27) Fighting One's One Demon

Agent Smith fights Neo empty-handed and alone in a showdown, while his cloned minions stand aside and watch. This is reminiscent of us needing to fight only essentially one demon- our innermost one. After it is defeated, all outer demons are rendered powerless over us.

28) Purpose of Life

Agent Smith tells Neo, "The purpose of life, Mr. Anderson, is death." Smith has a classically cold existential outlook on life, seeing only where it leads to, instead of the worthiness of the journey that leads to the final destination. Out of hatred and seeing the apparent "pointless" proceeding of all life towards death, he has no other worthy goal than to accelerate all lifeforms to their inevitable destiny. But what he does is unnecessary, for nature will take its own course. In Buddhism, the noblest purpose of life is transcend life and death, and to help others do the same, gaining liberation in Enlightenment.

29) Pointless to Fight?

Smith: (When Neo collapses) Why, Mr. Anderson (Neo)? Why do you do it? Why get up? Why keep fighting? Do you believe you're fighting for something? For more than your survival? Can you tell me what it is? Do you even know? Is it freedom? Or truth? Perhaps peace? Yes? No? Could it be for love? Illusions, Mr. Anderson. Vagaries of perception. The temporary constructs of a feeble human intellect trying to deperately to justify an existence that is without meaning or purpose. And all of them as artificial as the Matrix itself, although only a human mind could invent something as insipid as love. You must be able to see it, Mr. Anderson. You must know it by now. You can't win. It's pointless to keep fighting. Why, Mr. Anderson? Why? Why do you persist?!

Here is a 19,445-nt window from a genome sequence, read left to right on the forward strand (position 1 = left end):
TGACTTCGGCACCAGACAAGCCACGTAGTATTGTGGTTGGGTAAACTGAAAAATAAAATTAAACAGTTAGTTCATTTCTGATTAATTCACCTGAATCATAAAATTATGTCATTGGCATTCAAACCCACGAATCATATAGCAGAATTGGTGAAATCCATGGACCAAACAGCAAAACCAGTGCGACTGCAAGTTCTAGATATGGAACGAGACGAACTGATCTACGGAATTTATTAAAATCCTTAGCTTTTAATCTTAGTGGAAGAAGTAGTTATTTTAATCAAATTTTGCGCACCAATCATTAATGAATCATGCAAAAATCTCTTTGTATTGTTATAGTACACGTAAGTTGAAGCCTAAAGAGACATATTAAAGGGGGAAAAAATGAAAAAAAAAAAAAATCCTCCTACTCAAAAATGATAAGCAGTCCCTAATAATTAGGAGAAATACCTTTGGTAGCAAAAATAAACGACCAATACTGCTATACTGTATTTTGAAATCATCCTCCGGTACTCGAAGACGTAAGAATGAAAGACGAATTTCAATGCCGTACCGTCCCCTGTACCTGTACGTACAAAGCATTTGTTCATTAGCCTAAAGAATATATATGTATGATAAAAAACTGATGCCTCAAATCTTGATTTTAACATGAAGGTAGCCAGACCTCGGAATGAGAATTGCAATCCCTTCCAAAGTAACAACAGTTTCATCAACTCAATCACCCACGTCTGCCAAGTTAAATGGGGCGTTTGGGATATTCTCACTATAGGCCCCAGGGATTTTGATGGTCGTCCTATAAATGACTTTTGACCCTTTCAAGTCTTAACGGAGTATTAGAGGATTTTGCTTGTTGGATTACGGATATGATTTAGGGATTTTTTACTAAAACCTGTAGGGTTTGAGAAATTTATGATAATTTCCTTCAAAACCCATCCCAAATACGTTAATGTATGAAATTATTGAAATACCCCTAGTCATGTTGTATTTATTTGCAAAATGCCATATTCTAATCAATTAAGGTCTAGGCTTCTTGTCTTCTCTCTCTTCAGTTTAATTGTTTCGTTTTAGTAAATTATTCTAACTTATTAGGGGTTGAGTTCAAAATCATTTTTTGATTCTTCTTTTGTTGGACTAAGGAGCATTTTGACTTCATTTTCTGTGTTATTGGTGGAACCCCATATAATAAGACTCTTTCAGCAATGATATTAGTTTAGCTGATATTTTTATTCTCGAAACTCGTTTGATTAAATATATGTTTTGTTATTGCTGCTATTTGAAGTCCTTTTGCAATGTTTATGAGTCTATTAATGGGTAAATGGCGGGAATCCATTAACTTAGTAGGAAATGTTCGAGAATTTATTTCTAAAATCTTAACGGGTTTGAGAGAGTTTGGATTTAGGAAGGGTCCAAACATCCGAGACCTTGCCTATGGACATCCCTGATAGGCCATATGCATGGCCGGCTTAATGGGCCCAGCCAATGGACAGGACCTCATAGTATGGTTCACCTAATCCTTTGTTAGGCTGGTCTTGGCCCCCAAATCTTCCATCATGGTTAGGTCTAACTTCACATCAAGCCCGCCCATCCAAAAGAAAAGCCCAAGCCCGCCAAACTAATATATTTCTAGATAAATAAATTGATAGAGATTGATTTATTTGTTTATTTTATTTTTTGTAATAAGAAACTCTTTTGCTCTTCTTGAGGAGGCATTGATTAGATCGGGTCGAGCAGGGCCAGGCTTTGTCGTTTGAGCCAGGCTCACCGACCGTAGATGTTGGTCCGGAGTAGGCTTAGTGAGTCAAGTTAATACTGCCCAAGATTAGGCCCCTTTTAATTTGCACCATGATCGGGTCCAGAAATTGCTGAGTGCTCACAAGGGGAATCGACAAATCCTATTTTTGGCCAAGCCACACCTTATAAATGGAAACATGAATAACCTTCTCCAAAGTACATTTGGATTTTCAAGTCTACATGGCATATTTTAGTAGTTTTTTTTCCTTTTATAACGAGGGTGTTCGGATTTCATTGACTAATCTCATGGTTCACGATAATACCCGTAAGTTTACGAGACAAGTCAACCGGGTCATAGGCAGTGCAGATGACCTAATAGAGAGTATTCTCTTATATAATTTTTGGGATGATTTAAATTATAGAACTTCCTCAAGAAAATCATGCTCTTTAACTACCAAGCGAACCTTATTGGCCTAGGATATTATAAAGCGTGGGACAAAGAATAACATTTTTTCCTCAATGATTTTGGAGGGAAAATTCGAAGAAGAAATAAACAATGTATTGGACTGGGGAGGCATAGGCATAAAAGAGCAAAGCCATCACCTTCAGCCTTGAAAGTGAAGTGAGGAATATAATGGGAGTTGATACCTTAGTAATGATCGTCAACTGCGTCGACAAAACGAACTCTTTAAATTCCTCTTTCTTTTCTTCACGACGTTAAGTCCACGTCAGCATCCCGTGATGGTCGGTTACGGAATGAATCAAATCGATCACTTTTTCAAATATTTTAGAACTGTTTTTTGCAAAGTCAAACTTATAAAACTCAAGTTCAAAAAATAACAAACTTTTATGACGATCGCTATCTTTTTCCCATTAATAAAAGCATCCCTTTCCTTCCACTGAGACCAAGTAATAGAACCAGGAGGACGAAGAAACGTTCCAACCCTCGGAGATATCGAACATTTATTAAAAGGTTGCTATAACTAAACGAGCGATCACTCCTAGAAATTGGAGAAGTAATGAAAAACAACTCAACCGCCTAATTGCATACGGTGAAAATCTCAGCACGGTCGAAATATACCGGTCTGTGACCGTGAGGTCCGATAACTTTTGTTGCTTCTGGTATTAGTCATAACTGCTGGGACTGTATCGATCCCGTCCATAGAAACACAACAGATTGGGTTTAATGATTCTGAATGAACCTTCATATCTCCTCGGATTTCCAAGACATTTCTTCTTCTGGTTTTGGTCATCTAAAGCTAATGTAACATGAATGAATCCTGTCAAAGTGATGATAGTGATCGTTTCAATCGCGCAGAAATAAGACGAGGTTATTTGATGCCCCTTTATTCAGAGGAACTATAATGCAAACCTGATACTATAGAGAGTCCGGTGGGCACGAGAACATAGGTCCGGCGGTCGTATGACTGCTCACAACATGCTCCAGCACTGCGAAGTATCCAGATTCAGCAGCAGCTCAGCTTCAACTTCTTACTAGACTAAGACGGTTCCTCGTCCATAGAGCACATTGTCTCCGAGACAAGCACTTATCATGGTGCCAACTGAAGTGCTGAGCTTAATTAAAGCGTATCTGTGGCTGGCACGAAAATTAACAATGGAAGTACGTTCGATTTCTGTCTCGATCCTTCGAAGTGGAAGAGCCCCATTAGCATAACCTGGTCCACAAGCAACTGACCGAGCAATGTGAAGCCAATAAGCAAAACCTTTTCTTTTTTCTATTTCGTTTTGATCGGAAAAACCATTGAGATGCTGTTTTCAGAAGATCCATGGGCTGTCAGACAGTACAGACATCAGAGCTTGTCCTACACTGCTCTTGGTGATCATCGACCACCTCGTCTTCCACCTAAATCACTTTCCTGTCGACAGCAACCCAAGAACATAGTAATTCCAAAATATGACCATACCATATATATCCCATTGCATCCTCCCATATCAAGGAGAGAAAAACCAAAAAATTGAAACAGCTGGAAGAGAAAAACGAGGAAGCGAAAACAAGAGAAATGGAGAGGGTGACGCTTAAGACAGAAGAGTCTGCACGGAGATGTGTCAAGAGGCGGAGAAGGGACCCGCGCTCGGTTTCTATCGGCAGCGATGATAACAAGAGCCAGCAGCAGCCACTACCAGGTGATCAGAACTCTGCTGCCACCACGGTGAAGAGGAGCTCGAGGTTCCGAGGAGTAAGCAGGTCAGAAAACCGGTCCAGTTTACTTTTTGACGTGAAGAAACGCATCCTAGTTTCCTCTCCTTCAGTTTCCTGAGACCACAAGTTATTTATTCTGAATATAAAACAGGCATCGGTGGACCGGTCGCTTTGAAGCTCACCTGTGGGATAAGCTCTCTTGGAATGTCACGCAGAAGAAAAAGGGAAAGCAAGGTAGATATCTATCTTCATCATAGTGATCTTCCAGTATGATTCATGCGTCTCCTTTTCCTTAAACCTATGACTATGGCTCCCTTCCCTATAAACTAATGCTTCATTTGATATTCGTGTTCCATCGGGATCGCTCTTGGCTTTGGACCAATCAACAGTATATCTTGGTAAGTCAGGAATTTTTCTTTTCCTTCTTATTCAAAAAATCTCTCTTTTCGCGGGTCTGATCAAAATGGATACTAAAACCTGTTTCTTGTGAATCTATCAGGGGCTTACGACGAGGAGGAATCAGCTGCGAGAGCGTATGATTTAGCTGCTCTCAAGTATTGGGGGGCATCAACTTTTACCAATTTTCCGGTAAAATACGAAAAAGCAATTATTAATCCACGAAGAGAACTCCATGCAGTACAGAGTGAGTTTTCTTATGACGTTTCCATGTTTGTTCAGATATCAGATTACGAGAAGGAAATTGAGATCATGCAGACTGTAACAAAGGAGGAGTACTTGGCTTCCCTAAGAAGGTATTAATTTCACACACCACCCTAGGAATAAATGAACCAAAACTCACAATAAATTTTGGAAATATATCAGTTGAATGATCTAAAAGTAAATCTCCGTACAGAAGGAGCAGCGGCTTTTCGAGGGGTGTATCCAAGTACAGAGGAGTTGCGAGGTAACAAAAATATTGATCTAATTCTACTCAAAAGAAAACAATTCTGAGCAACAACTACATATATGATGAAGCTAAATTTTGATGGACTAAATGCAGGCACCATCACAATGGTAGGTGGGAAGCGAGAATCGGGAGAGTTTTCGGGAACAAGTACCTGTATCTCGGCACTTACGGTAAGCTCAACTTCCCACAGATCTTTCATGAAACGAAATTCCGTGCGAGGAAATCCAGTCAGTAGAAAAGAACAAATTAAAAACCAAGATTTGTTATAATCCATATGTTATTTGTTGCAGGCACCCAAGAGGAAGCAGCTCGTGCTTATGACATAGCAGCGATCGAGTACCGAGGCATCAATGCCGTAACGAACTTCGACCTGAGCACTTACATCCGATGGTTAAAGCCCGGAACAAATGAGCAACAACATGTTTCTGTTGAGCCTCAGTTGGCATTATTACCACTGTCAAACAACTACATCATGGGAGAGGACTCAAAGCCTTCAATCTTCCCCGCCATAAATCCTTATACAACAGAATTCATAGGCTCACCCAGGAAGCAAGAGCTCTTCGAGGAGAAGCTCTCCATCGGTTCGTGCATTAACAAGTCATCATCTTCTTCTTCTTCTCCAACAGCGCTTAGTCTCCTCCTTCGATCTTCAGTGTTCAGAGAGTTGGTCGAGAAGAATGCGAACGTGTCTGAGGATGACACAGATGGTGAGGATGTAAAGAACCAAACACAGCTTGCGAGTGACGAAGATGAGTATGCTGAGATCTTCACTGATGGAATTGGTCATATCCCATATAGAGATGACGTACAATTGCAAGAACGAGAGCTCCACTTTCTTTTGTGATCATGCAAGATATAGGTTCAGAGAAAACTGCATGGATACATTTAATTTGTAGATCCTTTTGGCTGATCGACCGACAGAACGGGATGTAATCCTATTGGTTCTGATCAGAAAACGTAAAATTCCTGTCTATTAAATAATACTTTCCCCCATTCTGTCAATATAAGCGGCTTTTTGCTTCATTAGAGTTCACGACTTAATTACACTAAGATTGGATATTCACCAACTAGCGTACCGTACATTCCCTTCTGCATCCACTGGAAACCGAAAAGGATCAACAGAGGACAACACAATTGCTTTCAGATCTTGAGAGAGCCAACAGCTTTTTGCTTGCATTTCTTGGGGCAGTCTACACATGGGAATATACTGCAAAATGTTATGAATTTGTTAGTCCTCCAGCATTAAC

Neo: (Stands up) Because I choose to.

Agent Smith once again states his heartless unsentient and spiritually hollow existential view of human life. He fails to understand that sentient beings seek meaningfulness in existence, and even death and beyond, inevitably leading to the struggle for love, freedom, truth and peace. Human strife in the right direction will inevitably lead to the peak of spiritual evolution in Enlightenment. These are concepts that Smith, as an "evil" program, cannot understand, as opposed to Rama.

30) Smith's Existential Crisis

Ironically, in Smith's attempt to point out what he supposes to be Neo's existential crisis while fighting him, he was in fact stating his own existential crisis, which he does not see. If it is as he assumes, pointless for Neo to fight back, it is just as pointless for him to keep Neo down. Smith's multiplying hatred is, by his own logic, just as existentially pointless, in that it has no basis and useful purpose.

31) Peace for Man & Machine

Is the final harmony achieved between man and machines a message for us? Yes- for with the simultaneously rapid advance of artificially intelligent technology and increase of human selfishness, the day might come when man exploits AI to the extent that it retaliates. It was greed and hatred that led the machines to conquer mankind in the first place, creating the Matrix. Perhaps this day has already come? Perhaps we are plugged into the Matrix still, just as the vast majority of humans still are, at the end of the show.

32) The One Sun